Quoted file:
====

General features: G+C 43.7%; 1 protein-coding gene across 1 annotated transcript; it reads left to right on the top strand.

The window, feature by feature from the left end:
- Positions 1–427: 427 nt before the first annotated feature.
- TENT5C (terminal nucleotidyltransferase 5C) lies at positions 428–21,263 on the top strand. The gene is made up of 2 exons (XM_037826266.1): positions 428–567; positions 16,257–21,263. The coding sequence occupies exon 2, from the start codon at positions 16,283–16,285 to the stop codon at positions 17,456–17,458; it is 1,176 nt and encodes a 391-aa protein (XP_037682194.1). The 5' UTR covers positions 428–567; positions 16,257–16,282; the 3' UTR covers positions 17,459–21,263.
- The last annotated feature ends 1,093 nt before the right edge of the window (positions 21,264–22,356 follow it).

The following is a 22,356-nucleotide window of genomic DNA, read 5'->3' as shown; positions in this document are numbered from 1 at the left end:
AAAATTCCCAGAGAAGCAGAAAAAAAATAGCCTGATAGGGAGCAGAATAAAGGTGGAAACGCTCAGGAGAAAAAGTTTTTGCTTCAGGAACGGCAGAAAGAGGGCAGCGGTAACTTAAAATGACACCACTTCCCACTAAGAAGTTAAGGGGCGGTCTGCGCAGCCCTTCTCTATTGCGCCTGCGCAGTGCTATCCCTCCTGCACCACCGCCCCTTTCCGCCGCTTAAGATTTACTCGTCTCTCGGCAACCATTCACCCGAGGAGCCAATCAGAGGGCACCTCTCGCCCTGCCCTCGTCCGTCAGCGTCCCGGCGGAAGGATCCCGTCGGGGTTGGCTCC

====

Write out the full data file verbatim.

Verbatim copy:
General features: G+C 43.7%; 1 protein-coding gene across 1 annotated transcript; it reads left to right on the top strand.

The window, feature by feature from the left end:
- Positions 1–427: 427 nt before the first annotated feature.
- TENT5C (terminal nucleotidyltransferase 5C) lies at positions 428–21,263 on the top strand. The gene is made up of 2 exons (XM_037826266.1): positions 428–567; positions 16,257–21,263. The coding sequence occupies exon 2, from the start codon at positions 16,283–16,285 to the stop codon at positions 17,456–17,458; it is 1,176 nt and encodes a 391-aa protein (XP_037682194.1). The 5' UTR covers positions 428–567; positions 16,257–16,282; the 3' UTR covers positions 17,459–21,263.
- The last annotated feature ends 1,093 nt before the right edge of the window (positions 21,264–22,356 follow it).

The following is a 22,356-nucleotide window of genomic DNA, read 5'->3' as shown; positions in this document are numbered from 1 at the left end:
AAAATTCCCAGAGAAGCAGAAAAAAAATAGCCTGATAGGGAGCAGAATAAAGGTGGAAACGCTCAGGAGAAAAAGTTTTTGCTTCAGGAACGGCAGAAAGAGGGCAGCGGTAACTTAAAATGACACCACTTCCCACTAAGAAGTTAAGGGGCGGTCTGCGCAGCCCTTCTCTATTGCGCCTGCGCAGTGCTATCCCTCCTGCACCACCGCCCCTTTCCGCCGCTTAAGATTTACTCGTCTCTCGGCAACCATTCACCCGAGGAGCCAATCAGAGGGCACCTCTCGCCCTGCCCTCGTCCGTCAGCGTCCCGGCGGAAGGATCCCGTCGGGGTTGGCTCC